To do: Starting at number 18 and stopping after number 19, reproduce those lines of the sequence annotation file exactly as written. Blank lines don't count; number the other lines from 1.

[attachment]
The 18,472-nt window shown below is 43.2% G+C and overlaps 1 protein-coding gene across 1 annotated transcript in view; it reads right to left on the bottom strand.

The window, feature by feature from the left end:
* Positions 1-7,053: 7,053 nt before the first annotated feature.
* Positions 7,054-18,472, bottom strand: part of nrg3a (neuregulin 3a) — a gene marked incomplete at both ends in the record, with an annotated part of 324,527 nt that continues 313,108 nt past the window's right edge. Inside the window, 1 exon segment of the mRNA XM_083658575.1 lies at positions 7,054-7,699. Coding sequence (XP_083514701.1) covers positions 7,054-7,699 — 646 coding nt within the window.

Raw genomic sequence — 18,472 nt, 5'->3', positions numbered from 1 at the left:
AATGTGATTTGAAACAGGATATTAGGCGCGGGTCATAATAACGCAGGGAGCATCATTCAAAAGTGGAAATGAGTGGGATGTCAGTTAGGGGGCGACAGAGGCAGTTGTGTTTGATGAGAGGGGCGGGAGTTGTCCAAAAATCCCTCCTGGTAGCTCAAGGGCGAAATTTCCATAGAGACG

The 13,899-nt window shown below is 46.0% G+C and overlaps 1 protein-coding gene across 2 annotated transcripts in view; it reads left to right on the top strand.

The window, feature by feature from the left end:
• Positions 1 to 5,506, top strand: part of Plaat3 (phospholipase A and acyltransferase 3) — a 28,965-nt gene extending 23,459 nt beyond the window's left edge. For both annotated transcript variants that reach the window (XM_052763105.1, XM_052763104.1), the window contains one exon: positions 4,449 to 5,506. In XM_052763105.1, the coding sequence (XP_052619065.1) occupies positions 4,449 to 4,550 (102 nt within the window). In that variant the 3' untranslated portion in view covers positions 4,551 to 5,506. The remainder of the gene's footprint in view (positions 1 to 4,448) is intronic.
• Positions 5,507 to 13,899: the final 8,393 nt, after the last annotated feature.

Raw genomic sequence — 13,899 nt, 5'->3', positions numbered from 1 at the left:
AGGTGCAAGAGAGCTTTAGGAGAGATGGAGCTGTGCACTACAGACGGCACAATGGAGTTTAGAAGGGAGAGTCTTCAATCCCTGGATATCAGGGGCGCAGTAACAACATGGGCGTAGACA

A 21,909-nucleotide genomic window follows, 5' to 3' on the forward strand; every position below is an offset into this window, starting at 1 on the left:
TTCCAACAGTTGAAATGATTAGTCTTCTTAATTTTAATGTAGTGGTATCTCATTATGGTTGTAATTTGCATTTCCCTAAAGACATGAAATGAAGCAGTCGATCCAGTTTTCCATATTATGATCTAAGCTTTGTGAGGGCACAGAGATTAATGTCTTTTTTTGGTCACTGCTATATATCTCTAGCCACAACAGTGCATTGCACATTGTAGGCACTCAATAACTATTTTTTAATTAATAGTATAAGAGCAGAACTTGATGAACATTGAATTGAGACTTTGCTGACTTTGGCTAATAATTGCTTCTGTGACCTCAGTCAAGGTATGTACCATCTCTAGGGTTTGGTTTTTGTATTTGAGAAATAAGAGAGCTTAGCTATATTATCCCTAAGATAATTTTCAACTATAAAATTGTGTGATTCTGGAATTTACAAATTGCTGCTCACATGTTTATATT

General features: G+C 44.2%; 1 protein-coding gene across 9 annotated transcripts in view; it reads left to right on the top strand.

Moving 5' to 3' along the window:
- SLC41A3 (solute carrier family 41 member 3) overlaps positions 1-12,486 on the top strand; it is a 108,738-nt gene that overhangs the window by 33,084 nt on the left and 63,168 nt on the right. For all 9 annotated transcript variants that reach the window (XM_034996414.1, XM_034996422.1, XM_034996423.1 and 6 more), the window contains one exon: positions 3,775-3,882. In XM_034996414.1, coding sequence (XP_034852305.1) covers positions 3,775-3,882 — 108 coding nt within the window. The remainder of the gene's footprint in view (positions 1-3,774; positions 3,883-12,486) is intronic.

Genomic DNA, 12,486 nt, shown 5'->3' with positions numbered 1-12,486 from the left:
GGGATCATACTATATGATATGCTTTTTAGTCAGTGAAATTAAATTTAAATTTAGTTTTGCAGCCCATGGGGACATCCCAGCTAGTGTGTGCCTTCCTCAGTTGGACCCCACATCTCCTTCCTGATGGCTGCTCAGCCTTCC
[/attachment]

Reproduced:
Genomic DNA, 12,486 nt, shown 5'->3' with positions numbered 1-12,486 from the left:
GGGATCATACTATATGATATGCTTTTTAGTCAGTGAAATTAAATTTAAATTTAGTTTTGCAGCCCATGGGGACATCCCAGCTAGTGTGTGCCTTCCTCAGTTGGACCCCACATCTCCTTCCTGATGGCTGCTCAGCCTTCC